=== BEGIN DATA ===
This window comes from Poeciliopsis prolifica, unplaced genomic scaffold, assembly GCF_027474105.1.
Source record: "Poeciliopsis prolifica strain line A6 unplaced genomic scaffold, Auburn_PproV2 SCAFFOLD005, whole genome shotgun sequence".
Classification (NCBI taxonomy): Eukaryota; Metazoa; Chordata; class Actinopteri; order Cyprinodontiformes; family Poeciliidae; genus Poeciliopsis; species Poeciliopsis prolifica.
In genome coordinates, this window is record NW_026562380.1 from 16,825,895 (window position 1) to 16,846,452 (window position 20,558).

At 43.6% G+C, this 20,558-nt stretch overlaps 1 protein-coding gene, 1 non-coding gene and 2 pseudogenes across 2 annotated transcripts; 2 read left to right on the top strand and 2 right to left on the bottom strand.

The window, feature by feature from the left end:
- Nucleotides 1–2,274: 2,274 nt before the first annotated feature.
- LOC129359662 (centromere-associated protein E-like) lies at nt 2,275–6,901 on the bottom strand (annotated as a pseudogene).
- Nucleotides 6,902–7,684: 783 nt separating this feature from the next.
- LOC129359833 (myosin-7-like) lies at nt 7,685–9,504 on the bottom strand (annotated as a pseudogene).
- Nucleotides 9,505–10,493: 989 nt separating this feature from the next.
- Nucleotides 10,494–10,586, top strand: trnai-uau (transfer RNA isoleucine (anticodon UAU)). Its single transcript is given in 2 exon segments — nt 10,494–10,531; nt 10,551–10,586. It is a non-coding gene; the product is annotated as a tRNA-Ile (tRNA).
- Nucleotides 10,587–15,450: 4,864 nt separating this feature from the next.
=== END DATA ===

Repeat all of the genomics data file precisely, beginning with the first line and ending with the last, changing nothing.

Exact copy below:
This window comes from Poeciliopsis prolifica, unplaced genomic scaffold, assembly GCF_027474105.1.
Source record: "Poeciliopsis prolifica strain line A6 unplaced genomic scaffold, Auburn_PproV2 SCAFFOLD005, whole genome shotgun sequence".
Classification (NCBI taxonomy): Eukaryota; Metazoa; Chordata; class Actinopteri; order Cyprinodontiformes; family Poeciliidae; genus Poeciliopsis; species Poeciliopsis prolifica.
In genome coordinates, this window is record NW_026562380.1 from 16,825,895 (window position 1) to 16,846,452 (window position 20,558).

At 43.6% G+C, this 20,558-nt stretch overlaps 1 protein-coding gene, 1 non-coding gene and 2 pseudogenes across 2 annotated transcripts; 2 read left to right on the top strand and 2 right to left on the bottom strand.

The window, feature by feature from the left end:
- Nucleotides 1–2,274: 2,274 nt before the first annotated feature.
- LOC129359662 (centromere-associated protein E-like) lies at nt 2,275–6,901 on the bottom strand (annotated as a pseudogene).
- Nucleotides 6,902–7,684: 783 nt separating this feature from the next.
- LOC129359833 (myosin-7-like) lies at nt 7,685–9,504 on the bottom strand (annotated as a pseudogene).
- Nucleotides 9,505–10,493: 989 nt separating this feature from the next.
- Nucleotides 10,494–10,586, top strand: trnai-uau (transfer RNA isoleucine (anticodon UAU)). Its single transcript is given in 2 exon segments — nt 10,494–10,531; nt 10,551–10,586. It is a non-coding gene; the product is annotated as a tRNA-Ile (tRNA).
- Nucleotides 10,587–15,450: 4,864 nt separating this feature from the next.